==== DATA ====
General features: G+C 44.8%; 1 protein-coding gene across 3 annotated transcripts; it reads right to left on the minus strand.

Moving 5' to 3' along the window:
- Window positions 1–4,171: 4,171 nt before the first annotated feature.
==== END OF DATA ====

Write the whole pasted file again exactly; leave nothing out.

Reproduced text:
General features: G+C 44.8%; 1 protein-coding gene across 3 annotated transcripts; it reads right to left on the minus strand.

Moving 5' to 3' along the window:
- Window positions 1–4,171: 4,171 nt before the first annotated feature.